There are strict rules which apply to financial matters related to divorce or dissolution of a civil partnership, which obliges each party to be honest and open about the true extent of their financial positions when trying to reach an agreement. If it is later found that one party has failed to disclose assets, or has been dishonest about their financial position, any agreement reached between the parties or Court Order made can be overturned.

The case, Roocroft v Ball [2016] EWCA Civ 1009, involved the civil partnership of Helen Roocroft and Carole Ainscow. The parties dissolved their civil partnership in 2009 and an agreement was reached in respect of the finances. Ms Ainscrow later died 3 years later and it then emerged that she had misled the Court as to the true extent of her financial position, claiming to have lost large amounts of her assets in the 2008 property market crash. Ms Roocroft then sought to reopen financial matters against Ms Ainscrow’s estate in an attempt to overturn the original agreement reached. The lower Courts refused to allow Ms Roocroft’s appeal, claiming that any non disclosure would need to be material to warrant overturning the original agreement reached. However, this was before the landmark decisions of the Supreme Court in Sharland and Gohil in which the Court found in favour of the wives in those cases who had been deceived by their husbands.

Ms Roocroft launched an appeal and the Court of Appeal found in her favour, reiterating the continuing duty of full and frank financial disclosure. Ms Roocroft is now able to take her case back to the Family Court to renegotiate the financial settlement with Ms Ainscrow’s personal representatives.

Here at Breeze and Wyles Ltd we offer expert advice on all matters relating to divorce and financial settlements as well as separation following the breakdown of a relationship.

Lisa Honey is a family solicitor at Breeze and Wyles Ltd specialising in family law and deals with matters covering a range of issues including divorce and financial settlements, separation following the breakdown of a relationship, children matters and declarations of trust. Lisa is also an honorary solicitor providing advice at the Citizens Advice Bureau in Cheshunt and Ware.

For more information on how we can help you please do not hesitate to call our team on 01992 558411 or alternatively complete our online enquiry form.

Director Disqualification


In a recent press release the Insolvency Service (the ‘IS’) (see: confirm that a Mr Anthony Hodges (‘Mr Hodges’) of Basingstoke signed a director disqualification undertaking preventing him from acting as a company director for a period of 8 years.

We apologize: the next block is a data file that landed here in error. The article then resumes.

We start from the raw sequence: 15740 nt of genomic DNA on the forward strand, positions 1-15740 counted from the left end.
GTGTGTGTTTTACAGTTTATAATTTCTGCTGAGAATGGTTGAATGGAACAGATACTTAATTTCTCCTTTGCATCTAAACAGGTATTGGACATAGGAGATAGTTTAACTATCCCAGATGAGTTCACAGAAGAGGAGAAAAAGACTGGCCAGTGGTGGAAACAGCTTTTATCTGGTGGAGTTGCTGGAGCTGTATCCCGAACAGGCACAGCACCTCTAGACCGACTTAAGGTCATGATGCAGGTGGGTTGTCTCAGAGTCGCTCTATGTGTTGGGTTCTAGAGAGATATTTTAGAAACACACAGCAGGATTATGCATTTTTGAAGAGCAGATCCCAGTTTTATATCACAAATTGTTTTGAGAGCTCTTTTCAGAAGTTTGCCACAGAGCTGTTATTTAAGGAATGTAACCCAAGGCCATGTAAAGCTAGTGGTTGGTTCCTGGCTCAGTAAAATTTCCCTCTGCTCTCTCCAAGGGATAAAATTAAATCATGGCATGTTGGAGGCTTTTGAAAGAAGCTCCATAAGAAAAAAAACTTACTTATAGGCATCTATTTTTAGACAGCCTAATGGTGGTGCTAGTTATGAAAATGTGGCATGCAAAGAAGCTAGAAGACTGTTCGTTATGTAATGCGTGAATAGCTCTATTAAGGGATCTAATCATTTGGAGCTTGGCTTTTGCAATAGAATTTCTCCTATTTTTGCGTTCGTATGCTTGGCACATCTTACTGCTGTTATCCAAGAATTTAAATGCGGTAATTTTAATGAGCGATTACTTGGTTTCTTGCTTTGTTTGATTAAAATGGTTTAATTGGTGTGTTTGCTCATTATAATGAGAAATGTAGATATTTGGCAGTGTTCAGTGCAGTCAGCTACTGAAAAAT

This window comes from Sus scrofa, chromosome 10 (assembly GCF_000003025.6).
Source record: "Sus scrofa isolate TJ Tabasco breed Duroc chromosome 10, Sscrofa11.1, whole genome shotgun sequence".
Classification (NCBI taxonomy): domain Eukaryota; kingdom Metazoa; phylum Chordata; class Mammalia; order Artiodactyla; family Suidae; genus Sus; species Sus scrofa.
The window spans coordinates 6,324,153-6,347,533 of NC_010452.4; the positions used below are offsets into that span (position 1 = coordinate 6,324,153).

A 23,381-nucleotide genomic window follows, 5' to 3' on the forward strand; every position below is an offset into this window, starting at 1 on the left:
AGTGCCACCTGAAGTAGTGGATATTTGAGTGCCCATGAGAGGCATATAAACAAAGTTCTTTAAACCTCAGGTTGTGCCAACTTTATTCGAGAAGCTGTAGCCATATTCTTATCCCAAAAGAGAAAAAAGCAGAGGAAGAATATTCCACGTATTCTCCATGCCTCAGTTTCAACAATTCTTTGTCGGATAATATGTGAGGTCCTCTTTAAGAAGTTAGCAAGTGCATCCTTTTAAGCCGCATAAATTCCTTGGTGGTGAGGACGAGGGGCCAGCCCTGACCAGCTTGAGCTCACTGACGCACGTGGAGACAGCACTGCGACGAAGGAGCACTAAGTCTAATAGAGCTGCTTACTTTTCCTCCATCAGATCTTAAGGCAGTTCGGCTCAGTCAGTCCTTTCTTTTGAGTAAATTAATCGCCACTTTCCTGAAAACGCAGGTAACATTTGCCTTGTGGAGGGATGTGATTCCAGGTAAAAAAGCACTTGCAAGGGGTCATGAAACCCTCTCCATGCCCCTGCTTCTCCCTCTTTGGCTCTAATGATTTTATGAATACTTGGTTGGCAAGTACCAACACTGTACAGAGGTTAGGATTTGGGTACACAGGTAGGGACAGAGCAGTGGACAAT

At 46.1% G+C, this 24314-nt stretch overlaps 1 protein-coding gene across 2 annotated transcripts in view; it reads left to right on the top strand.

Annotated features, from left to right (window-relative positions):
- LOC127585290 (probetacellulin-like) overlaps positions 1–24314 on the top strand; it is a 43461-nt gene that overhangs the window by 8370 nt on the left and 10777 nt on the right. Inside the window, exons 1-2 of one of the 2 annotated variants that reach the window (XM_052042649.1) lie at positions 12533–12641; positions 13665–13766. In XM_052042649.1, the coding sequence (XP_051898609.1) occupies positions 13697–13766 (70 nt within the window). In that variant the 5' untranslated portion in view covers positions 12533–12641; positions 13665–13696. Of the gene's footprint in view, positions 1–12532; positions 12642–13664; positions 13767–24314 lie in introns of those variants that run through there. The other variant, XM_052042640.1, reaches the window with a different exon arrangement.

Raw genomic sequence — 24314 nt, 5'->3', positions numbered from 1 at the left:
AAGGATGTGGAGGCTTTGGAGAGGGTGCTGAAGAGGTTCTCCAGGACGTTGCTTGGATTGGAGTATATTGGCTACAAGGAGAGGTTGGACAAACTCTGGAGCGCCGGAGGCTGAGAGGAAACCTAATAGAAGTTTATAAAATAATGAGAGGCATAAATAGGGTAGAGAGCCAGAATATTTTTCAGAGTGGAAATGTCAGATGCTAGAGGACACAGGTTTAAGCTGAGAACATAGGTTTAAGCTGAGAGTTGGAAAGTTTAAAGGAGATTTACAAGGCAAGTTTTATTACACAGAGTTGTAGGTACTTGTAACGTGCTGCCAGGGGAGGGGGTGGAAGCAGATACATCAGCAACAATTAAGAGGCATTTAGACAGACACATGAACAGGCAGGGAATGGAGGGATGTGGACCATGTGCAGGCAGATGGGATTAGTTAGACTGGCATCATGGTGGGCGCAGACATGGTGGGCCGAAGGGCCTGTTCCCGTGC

That was in respect of misconduct found in the company Hodges & Coley Ltd (the ‘Company’) (see: that was placed into creditors voluntary liquidation on 27 January 2014.

Date Action
03 August 2010 Company incorporated.
From January 2011 to January 2014 The IS found that Mr Hodges had failed to ensure that the Company paid its tax liabilities.
27 January 2014
  • Date of liquidation;
  • HMRC owed £191,136;  and
  • Total deficiency to creditors £223,424.

As the above happened the IS found that the sum of at least £423,024 had been paid to Mr Hodges and his family.

It did not end there though because it was further found that Mr Hodges told his accountant on or after 23 October 2013 that he intended to liquidate the Company. However, in spite of that stated intention Mr Hodges was found by the IS to have paid his family and himself £41,471 between 23 October 2013 and 10 January 2014.

It is reported by the IS that it was not disputed by Mr Hodges that in his capacity as sole director the remuneration paid to his family and Mr Hodges was excessive in that:

‘... they represented the majority of (the Company’s) trading income and deprived it of funds to cover its current liabilities, notably (the Company’s) liabilities to H M Revenue & Customs...

The Head of Insolvent Investigations North Mr Robert Clarke at the IS is reported to have commented:

‘Company directors have a duty to ensure businesses meet their legal obligations, including paying taxes and must not benefit themselves at the expense of creditors. Neglect of tax affairs is not a victimless action as it deprives the taxpayer of the funds needed to operate public services.’


 This case is unusual in that it is the first director disqualification that I have seen where it was found that the director of the company took remuneration and benefits that were excessive. In my experience this is usually a difficult allegation to bring because it is difficult to prove. For example, what can the remuneration taken be compared to, to show that it was excessive.

In my experience this fact is probably what moved the case from the fairly usual failure to pay HMRC allegation in the lower disqualification bracket (2 to 5 years) to being more serious with the consequent increase in the period of director disqualification for Mr Hodges.


The Joint Liquidators of the Company may bring an action for Misfeasance against Mr Hodge personally (and possibly members of his family) pursuant to section 212 of the Insolvency Act 1986 (see: to recover some or all of the remuneration paid and / or the loss to HMRC and other creditors of the Company.

A Misfeasance claim brought by a Liquidator typically alleges that the Company has paid monies out (to the director, their family members / friends or a connected company perhaps) that cannot be cross referenced in the books and records of the Company. It is then alleged as a consequence that the director has misapplied, retained, or become accountable for those monies in breach of that director’s fiduciary or other duties in relation to the Company. That is the director has to pay for the alleged loss personally.